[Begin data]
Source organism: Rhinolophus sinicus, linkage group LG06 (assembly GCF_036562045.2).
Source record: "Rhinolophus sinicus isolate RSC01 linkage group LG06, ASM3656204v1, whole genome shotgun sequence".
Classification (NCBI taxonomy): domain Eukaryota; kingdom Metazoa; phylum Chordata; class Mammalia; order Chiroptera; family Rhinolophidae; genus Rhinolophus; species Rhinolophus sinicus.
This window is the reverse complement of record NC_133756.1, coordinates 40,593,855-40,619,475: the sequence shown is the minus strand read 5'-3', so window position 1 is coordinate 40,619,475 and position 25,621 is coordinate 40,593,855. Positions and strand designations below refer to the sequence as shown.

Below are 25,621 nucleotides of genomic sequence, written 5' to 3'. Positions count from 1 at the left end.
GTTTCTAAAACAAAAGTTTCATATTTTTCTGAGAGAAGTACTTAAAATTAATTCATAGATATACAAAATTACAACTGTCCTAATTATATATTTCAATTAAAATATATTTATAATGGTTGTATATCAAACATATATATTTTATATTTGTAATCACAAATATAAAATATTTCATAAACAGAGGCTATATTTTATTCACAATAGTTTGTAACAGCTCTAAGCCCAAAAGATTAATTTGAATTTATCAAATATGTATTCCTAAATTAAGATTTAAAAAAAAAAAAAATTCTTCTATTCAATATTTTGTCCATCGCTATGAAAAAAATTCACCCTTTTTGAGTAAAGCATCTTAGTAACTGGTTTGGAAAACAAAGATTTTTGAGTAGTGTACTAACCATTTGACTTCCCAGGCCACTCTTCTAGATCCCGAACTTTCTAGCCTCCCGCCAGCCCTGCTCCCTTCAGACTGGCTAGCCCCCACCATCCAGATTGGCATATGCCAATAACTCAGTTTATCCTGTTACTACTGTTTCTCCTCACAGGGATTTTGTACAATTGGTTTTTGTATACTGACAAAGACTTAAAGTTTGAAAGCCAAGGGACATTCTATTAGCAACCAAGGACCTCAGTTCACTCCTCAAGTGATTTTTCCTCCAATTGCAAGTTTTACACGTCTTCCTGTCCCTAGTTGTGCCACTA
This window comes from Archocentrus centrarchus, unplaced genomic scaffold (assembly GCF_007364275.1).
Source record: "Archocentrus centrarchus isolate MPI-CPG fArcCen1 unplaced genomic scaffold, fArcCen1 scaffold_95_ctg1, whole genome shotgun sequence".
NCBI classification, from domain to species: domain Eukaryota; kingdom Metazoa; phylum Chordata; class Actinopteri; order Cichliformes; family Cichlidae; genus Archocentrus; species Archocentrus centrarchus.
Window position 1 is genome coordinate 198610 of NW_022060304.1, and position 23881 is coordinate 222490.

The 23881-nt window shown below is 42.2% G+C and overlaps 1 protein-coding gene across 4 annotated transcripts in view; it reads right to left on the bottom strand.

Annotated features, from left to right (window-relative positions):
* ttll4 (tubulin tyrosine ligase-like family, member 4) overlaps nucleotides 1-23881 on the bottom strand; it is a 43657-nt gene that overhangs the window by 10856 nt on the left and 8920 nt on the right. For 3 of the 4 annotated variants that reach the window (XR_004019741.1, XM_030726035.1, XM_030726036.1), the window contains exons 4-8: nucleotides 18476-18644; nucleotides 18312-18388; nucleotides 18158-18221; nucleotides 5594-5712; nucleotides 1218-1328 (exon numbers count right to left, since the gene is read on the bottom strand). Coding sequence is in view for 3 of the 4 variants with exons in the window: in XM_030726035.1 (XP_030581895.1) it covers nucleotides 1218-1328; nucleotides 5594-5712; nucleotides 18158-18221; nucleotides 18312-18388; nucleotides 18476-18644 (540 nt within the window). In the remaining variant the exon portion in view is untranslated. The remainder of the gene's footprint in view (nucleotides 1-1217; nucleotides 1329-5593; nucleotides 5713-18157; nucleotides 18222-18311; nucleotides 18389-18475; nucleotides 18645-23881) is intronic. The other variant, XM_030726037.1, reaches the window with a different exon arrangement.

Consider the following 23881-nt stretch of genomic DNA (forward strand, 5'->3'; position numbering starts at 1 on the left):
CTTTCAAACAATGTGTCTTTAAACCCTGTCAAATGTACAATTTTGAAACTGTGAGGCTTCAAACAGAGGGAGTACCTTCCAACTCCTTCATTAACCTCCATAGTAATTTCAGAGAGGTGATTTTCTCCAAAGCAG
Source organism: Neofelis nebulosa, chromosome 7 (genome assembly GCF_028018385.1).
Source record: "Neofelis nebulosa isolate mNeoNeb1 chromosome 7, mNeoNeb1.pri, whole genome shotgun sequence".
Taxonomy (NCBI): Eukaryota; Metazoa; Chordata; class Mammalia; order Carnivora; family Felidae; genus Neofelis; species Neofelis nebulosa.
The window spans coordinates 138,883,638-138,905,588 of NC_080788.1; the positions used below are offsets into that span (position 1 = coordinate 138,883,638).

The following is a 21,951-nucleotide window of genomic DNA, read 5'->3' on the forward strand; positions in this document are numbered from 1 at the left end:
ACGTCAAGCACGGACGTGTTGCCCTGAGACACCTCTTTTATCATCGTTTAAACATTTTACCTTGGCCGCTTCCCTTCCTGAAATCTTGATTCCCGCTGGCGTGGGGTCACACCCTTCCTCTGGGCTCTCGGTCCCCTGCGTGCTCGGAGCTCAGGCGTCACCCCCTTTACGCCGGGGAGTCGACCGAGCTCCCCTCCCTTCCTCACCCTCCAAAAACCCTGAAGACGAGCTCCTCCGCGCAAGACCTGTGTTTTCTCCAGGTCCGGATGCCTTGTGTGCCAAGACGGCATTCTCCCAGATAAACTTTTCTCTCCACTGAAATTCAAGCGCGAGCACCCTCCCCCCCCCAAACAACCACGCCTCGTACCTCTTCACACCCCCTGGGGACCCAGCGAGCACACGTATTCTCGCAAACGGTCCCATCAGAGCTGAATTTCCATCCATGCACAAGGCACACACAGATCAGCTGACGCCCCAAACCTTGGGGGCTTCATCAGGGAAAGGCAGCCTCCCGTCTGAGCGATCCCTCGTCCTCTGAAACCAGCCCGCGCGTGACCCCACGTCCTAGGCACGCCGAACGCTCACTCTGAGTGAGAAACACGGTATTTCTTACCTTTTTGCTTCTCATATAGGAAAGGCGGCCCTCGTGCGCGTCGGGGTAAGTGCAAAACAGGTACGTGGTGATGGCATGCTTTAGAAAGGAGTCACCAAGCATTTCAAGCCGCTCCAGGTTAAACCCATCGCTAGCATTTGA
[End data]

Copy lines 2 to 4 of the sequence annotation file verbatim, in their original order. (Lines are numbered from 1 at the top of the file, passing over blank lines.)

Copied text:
Source record: "Rhinolophus sinicus isolate RSC01 linkage group LG06, ASM3656204v1, whole genome shotgun sequence".
Classification (NCBI taxonomy): domain Eukaryota; kingdom Metazoa; phylum Chordata; class Mammalia; order Chiroptera; family Rhinolophidae; genus Rhinolophus; species Rhinolophus sinicus.
This window is the reverse complement of record NC_133756.1, coordinates 40,593,855-40,619,475: the sequence shown is the minus strand read 5'-3', so window position 1 is coordinate 40,619,475 and position 25,621 is coordinate 40,593,855. Positions and strand designations below refer to the sequence as shown.